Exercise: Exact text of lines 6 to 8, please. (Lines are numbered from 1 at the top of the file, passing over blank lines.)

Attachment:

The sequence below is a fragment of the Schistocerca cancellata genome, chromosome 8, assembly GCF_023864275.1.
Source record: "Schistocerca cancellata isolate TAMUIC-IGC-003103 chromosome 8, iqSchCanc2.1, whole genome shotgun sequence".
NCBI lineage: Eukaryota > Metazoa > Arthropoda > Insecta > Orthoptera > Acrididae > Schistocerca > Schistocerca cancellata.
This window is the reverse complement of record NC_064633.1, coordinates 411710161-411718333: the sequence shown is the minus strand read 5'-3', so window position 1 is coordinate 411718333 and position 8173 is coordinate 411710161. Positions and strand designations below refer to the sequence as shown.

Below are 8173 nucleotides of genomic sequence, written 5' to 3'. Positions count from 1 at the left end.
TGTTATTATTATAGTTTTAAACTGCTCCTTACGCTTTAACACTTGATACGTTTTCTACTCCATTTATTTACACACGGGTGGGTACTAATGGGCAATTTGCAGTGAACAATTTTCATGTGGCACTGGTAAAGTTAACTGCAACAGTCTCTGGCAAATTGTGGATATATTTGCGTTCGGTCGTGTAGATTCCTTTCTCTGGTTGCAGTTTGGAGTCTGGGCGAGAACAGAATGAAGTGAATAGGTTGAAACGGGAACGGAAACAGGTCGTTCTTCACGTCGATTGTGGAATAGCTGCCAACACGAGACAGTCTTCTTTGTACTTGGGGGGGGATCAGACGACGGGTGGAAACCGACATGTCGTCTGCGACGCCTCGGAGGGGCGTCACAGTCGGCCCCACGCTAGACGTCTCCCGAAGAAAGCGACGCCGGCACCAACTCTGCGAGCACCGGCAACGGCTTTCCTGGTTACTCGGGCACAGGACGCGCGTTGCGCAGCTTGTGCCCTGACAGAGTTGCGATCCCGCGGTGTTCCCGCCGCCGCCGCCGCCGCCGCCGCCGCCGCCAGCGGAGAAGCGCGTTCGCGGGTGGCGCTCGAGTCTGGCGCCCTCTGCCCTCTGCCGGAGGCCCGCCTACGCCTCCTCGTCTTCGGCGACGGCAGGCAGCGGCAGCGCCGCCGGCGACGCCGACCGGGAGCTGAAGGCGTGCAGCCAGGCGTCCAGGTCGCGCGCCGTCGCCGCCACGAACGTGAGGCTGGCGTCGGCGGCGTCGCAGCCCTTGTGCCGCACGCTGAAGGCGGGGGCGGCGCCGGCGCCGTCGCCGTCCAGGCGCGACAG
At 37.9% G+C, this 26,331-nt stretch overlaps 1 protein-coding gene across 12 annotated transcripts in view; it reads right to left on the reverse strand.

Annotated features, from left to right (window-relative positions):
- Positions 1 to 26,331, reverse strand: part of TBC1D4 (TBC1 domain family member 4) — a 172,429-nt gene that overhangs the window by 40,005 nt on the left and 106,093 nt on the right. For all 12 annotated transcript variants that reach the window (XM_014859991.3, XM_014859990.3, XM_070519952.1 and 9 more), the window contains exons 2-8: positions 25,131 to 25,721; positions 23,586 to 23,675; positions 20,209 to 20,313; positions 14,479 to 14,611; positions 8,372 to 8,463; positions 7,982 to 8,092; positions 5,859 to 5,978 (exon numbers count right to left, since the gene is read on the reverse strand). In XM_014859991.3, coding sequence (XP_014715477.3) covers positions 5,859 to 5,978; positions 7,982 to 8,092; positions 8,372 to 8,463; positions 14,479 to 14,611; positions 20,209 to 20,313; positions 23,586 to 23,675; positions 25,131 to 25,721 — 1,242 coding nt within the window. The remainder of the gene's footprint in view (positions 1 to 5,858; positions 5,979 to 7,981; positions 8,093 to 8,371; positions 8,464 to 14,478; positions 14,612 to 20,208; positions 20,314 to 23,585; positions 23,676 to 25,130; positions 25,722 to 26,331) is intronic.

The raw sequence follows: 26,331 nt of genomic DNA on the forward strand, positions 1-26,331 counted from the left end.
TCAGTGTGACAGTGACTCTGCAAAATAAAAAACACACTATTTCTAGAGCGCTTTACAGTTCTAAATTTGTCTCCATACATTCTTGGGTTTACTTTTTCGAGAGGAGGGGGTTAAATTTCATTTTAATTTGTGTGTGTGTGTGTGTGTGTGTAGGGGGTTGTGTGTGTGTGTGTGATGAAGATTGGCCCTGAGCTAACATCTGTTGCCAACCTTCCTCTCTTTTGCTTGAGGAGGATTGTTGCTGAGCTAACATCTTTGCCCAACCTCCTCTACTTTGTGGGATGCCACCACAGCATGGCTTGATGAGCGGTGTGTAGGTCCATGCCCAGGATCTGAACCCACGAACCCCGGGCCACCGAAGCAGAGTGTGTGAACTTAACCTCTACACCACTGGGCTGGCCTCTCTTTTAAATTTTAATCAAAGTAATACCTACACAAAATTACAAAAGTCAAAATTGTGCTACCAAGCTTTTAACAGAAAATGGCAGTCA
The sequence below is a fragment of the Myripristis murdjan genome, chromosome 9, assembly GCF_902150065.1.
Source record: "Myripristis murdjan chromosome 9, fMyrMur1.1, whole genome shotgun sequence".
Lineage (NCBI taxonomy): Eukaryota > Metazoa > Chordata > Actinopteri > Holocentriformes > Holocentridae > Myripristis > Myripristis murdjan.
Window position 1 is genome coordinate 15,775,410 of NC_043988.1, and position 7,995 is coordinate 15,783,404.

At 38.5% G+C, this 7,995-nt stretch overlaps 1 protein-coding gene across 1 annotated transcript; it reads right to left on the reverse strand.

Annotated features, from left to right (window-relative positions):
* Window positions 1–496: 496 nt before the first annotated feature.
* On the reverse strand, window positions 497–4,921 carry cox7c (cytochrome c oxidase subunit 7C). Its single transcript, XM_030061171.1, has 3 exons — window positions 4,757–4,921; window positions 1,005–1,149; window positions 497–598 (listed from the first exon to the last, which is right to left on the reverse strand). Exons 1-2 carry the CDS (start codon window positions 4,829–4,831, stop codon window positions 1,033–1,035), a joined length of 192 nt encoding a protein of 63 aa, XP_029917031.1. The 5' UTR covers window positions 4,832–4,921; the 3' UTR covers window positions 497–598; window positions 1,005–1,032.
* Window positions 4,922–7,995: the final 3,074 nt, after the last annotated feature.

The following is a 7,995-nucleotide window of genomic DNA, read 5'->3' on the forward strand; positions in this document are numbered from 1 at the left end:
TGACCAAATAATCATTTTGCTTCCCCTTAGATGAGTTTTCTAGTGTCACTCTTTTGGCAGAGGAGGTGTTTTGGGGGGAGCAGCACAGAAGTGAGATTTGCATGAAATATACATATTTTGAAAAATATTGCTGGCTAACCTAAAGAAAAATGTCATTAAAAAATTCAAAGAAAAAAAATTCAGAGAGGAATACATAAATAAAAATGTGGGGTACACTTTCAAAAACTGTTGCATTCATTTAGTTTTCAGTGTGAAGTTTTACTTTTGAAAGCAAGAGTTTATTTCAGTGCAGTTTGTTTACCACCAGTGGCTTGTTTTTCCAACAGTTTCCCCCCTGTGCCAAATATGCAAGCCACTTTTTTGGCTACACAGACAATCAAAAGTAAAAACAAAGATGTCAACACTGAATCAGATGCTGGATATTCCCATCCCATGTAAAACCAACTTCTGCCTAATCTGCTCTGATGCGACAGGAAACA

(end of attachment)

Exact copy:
TGTTATTATTATAGTTTTAAACTGCTCCTTACGCTTTAACACTTGATACGTTTTCTACTCCATTTATTTACACACGGGTGGGTACTAATGGGCAATTTGCAGTGAACAATTTTCATGTGGCACTGGTAAAGTTAACTGCAACAGTCTCTGGCAAATTGTGGATATATTTGCGTTCGGTCGTGTAGATTCCTTTCTCTGGTTGCAGTTTGGAGTCTGGGCGAGAACAGAATGAAGTGAATAGGTTGAAACGGGAACGGAAACAGGTCGTTCTTCACGTCGATTGTGGAATAGCTGCCAACACGAGACAGTCTTCTTTGTACTTGGGGGGGGATCAGACGACGGGTGGAAACCGACATGTCGTCTGCGACGCCTCGGAGGGGCGTCACAGTCGGCCCCACGCTAGACGTCTCCCGAAGAAAGCGACGCCGGCACCAACTCTGCGAGCACCGGCAACGGCTTTCCTGGTTACTCGGGCACAGGACGCGCGTTGCGCAGCTTGTGCCCTGACAGAGTTGCGATCCCGCGGTGTTCCCGCCGCCGCCGCCGCCGCCGCCGCCGCCGCCAGCGGAGAAGCGCGTTCGCGGGTGGCGCTCGAGTCTGGCGCCCTCTGCCCTCTGCCGGAGGCCCGCCTACGCCTCCTCGTCTTCGGCGACGGCAGGCAGCGGCAGCGCCGCCGGCGACGCCGACCGGGAGCTGAAGGCGTGCAGCCAGGCGTCCAGGTCGCGCGCCGTCGCCGCCACGAACGTGAGGCTGGCGTCGGCGGCGTCGCAGCCCTTGTGCCGCACGCTGAAGGCGGGGGCGGCGCCGGCGCCGTCGCCGTCCAGGCGCGACAG
At 37.9% G+C, this 26,331-nt stretch overlaps 1 protein-coding gene across 12 annotated transcripts in view; it reads right to left on the reverse strand.

Annotated features, from left to right (window-relative positions):